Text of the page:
Information Technology Council
September 18, 2008
Present: Jan Fox, Frances Hensley, Monica Brooks Barbara Winters, Nat DeBruin, Allen Taylor, Karen McComas, John Cummings, Arnold Miller, Lisa Heaton, Ronda Sturgill, Teresa Bolt, Randy Tomblin, Gayle Ormiston, Tom Hankins, Anita Lockridge
Jan: Introductions and explanation of ITC committee and web pages. We oversee policies for the entire university, including the school of medicine. This year we will be backing out all the Community College references from our policies. All policies for the ITC are listed on the policies page.
Updates: We have had an aggressive summer with updates to the system.
I have been placed as a gubernatorial appointment representing higher education on the West Virginia Broadband Council. That is a critical council that’s set forth in legislation, has money and authority over broadband issues in the state. There are only 7 voting members on the committee.
We continue to have issues with copyright infringement of music, video, not only with students, but also with faculty. We have a whole web page devoted to copyright. Review the copyright web page. We had 18 infringement cases in 2 days last week. Please make sure you let everyone in your area know about this. We have restricted bandwidth on peer to peer. We have put out web pages, announcements on myMU and on the network and put posters in the dorms, and I have done presentations. The largest percentage of violators is freshmen. The problem with freshmen is that they have downloaded illegally for years under the radar, but now that they are on our network they get hit because we are a target. There are two ways the University gets in trouble. One is because we are an ISP with repeat offenders that have not been addressed. Second, if faculty/staff get hit, we really get in trouble. We are only going to see infringements on faculty/staff machines or privately owned student computers because the public labs are locked down. We need to ramp up our education to students. This committee has put forth procedures for dealing with this issue. We have financial requirements for students who have to pay to be put back on the network once we take them off for infringements. Per Allen: Some schools have subscribed to services to offer music to students for free, but the students continue to use illegal sites because of the selection and video. I suggest residence hall education presentations to address this problem. Per Karen: a workshop on ethics would stress the illegal aspect and the importance of making ethical decisions.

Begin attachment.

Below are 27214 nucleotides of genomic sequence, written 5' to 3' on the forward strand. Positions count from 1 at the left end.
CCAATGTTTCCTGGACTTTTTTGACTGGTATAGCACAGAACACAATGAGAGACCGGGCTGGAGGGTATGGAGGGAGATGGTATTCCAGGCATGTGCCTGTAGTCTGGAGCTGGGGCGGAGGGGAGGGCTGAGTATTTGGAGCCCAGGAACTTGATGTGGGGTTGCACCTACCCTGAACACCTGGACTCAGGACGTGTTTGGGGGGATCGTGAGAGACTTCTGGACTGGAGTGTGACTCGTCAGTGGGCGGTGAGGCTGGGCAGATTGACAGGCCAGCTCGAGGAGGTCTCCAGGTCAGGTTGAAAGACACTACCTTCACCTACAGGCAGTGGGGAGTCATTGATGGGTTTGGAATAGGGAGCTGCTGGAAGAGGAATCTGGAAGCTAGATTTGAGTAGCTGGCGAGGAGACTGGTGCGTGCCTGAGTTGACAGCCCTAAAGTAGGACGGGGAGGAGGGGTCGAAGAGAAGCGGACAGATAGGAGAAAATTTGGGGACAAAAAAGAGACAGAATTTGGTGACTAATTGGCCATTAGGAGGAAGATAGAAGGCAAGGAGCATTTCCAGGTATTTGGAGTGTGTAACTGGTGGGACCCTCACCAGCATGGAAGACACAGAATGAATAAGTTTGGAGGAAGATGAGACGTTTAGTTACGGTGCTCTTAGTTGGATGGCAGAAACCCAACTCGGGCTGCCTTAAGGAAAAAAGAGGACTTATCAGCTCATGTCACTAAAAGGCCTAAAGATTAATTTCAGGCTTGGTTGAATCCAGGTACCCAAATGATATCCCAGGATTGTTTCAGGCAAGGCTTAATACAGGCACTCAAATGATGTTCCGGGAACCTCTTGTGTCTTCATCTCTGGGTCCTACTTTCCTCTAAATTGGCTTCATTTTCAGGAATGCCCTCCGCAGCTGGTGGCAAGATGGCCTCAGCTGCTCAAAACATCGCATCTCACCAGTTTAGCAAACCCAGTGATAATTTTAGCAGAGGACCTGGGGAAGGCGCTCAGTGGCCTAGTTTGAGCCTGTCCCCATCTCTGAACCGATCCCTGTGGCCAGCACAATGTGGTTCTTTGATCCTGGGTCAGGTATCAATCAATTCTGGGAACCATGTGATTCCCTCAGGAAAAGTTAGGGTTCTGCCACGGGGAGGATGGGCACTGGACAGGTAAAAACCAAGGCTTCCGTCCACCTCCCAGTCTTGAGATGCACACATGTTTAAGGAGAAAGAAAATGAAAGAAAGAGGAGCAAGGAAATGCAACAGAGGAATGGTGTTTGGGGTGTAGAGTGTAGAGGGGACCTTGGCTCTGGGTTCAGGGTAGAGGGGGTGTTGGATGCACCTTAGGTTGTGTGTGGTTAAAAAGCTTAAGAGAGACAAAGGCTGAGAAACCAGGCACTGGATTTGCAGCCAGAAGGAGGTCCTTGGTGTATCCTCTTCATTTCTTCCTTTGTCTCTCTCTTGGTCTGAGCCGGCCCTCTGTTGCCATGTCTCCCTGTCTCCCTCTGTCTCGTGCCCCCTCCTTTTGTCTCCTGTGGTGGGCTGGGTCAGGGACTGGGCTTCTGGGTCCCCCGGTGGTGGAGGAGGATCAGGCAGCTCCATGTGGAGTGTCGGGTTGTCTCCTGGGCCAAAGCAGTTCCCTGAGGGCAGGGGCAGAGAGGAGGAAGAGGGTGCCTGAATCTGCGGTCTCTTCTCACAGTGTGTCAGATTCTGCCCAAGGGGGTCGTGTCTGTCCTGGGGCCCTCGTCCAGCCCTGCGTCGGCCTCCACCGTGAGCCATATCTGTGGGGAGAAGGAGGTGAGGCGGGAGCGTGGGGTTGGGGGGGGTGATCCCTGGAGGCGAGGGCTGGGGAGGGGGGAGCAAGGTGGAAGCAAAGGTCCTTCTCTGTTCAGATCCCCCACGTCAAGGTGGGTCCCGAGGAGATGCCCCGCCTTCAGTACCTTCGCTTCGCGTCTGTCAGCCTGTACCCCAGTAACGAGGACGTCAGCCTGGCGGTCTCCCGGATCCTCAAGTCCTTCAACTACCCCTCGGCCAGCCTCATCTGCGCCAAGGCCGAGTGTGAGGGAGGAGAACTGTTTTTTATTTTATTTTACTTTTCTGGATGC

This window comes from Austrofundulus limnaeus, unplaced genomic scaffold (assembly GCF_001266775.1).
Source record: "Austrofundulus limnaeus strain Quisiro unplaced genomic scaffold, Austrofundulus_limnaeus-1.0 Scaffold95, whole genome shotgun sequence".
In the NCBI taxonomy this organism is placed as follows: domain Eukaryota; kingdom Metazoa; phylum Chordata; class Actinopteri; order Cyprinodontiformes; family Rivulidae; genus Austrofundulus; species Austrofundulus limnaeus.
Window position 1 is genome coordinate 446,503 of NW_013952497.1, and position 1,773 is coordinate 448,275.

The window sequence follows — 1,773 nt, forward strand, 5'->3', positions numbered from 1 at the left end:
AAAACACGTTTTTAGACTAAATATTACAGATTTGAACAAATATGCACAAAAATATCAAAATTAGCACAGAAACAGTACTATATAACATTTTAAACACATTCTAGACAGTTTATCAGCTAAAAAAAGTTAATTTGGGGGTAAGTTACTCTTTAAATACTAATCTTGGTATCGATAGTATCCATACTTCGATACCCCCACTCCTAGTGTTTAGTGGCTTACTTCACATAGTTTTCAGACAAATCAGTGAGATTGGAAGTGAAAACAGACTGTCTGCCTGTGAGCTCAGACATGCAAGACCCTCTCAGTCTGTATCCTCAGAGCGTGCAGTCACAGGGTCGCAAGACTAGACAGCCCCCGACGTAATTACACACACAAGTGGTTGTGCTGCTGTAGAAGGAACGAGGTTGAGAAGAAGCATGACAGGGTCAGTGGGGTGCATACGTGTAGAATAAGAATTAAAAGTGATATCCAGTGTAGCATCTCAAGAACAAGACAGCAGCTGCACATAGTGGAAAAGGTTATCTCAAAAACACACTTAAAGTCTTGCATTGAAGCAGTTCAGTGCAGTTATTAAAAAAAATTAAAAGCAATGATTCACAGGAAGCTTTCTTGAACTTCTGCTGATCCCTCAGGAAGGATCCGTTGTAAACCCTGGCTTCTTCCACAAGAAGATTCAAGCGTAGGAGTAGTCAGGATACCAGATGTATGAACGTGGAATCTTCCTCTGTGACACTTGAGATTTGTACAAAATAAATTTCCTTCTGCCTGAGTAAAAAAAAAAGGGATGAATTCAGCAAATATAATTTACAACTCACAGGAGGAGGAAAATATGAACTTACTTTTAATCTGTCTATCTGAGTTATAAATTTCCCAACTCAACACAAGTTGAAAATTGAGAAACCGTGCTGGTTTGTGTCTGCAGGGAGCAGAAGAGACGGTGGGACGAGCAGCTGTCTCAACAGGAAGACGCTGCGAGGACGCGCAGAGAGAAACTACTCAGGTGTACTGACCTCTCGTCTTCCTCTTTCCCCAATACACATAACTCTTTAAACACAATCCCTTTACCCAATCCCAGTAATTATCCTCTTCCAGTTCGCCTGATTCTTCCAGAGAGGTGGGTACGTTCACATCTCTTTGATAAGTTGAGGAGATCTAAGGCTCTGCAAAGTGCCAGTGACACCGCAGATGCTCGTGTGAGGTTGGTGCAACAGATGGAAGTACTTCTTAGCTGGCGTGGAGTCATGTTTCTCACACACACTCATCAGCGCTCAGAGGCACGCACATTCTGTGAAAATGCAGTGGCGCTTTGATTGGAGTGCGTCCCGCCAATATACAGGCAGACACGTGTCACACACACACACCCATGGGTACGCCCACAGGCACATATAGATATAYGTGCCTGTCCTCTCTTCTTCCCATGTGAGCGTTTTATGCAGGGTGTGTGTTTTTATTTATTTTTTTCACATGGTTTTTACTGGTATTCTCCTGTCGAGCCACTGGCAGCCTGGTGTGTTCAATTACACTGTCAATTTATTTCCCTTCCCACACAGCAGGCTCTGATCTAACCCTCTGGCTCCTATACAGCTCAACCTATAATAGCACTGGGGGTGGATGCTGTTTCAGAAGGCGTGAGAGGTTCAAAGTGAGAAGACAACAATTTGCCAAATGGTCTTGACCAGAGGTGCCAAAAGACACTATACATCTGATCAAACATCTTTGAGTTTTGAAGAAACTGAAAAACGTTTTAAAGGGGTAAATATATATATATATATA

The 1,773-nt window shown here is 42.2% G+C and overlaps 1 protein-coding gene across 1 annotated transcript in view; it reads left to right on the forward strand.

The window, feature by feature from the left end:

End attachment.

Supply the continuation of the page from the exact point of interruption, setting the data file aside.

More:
As part of the new Higher Education Act. There are new restrictions that we have to respond to for copyright. We have actually done all those; we just have to respond regarding how we have done it.
Ronda: We are starting to review courses that are more than two years old. We are going to do 25 each semester to get caught up and then get on a rotation basis to make sure the content and quality are still there.
Monica: We finally have an instructional designer on board. Today is her second day, but she has hit the ground running. Laura Little is working with departments to assist them in any way they need to develop on-line material. It seems more people are using MUonline as a supplement this year.
Jan: One of the things in the Higher Education Act
is dealing with the cost of books. The